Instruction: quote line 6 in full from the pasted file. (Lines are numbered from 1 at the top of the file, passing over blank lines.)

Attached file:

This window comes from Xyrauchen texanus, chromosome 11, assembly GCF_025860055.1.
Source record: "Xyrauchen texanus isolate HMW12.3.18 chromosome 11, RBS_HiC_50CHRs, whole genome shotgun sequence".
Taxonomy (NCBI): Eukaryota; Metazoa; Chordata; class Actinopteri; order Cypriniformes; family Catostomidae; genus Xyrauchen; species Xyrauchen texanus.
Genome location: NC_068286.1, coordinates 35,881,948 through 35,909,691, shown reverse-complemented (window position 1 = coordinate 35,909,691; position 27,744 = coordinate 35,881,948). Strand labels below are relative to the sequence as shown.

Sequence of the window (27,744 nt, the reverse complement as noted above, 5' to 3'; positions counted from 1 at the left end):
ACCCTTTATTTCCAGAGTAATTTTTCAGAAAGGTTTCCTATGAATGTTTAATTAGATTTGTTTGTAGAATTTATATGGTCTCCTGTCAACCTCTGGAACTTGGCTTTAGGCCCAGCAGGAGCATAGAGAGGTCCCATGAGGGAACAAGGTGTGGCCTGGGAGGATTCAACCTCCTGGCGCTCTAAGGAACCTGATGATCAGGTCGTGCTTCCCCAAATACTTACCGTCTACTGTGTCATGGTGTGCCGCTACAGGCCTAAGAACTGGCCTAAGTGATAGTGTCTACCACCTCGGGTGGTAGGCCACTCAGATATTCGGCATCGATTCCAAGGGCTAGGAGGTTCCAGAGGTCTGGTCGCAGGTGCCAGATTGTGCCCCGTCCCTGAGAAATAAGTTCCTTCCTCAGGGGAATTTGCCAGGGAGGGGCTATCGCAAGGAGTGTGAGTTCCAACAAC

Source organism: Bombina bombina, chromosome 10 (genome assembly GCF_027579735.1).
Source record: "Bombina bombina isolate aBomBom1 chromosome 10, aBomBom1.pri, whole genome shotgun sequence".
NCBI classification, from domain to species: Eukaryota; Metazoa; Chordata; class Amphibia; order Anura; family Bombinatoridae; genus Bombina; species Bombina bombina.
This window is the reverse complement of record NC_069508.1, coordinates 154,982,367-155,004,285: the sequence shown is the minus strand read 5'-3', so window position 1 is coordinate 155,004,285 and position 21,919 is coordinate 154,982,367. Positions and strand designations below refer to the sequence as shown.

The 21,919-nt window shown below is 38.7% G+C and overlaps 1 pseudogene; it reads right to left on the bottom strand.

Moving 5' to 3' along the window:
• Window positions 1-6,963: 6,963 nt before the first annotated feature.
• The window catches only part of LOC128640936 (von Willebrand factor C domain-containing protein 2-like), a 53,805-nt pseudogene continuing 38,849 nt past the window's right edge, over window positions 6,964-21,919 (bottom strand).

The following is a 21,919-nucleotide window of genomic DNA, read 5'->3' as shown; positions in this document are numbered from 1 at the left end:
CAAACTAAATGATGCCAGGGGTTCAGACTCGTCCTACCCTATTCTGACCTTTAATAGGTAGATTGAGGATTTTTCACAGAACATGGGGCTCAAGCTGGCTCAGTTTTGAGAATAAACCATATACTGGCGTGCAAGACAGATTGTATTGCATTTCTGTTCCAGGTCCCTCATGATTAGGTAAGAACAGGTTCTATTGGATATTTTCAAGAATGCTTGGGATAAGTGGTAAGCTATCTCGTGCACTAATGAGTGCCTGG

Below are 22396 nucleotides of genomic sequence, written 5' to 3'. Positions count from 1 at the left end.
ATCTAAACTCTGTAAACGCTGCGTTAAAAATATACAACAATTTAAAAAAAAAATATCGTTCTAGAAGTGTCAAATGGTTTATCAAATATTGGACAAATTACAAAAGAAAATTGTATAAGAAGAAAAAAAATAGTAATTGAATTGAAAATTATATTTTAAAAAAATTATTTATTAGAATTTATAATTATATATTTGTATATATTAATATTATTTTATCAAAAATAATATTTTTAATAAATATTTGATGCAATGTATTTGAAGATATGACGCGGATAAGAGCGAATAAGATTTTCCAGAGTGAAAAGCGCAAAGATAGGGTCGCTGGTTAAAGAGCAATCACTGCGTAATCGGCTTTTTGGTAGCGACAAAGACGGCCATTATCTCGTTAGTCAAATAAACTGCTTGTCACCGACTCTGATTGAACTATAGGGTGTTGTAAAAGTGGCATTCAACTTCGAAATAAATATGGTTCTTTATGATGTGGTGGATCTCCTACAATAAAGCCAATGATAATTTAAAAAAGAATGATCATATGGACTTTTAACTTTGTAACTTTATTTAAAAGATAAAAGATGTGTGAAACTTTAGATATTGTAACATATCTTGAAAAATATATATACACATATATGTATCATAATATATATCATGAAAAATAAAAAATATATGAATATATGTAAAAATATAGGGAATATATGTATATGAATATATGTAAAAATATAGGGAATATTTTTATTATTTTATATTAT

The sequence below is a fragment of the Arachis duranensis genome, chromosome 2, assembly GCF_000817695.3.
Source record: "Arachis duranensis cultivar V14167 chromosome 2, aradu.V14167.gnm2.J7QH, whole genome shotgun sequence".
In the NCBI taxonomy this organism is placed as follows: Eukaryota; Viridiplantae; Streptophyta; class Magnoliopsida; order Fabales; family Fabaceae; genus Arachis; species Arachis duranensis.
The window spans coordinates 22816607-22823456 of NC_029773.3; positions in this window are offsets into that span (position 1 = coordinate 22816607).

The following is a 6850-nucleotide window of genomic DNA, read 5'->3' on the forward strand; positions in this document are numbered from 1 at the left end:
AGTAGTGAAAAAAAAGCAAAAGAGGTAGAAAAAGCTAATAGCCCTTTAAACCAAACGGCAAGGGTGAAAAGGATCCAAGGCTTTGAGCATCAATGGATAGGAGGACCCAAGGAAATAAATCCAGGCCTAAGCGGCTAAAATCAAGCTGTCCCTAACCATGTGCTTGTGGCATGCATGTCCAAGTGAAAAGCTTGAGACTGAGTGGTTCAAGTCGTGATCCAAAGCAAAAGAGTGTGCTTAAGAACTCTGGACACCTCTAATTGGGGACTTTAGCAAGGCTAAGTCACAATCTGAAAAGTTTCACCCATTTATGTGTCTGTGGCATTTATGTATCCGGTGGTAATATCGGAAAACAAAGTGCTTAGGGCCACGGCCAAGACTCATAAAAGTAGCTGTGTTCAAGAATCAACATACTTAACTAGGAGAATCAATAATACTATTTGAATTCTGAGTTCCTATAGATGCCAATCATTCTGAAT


ACCCTTTATTTCCAGAGTAATTTTTCAGAAAGGTTTCCTATGAATGTTTAATTAGATTTGTTTGTAGAATTTATATGGTCTCCTGTCAACCTCTGGAACTTGGCTTTAGGCCCAGCAGGAGCATAGAGAGGTCCCATGAGGGAACAAGGTGTGGCCTGGGAGGATTCAACCTCCTGGCGCTCTAAGGAACCTGATGATCAGGTCGTGCTTCCCCAAATACTTACCGTCTACTGTGTCATGGTGTGCCGCTACAGGCCTAAGAACTGGCCTAAGTGATAGTGTCTACCACCTCGGGTGGTAGGCCACTCAGATATTCGGCATCGATTCCAAGGGCTAGGAGGTTCCAGAGGTCTGGTCGCAGGTGCCAGATTGTGCCCCGTCCCTGAGAAATAAGTTCCTTCCTCAGGGGAATTTGCCAGGGAGGGGCTATCGCAAGGAGTGTGAGTTCCAACAAC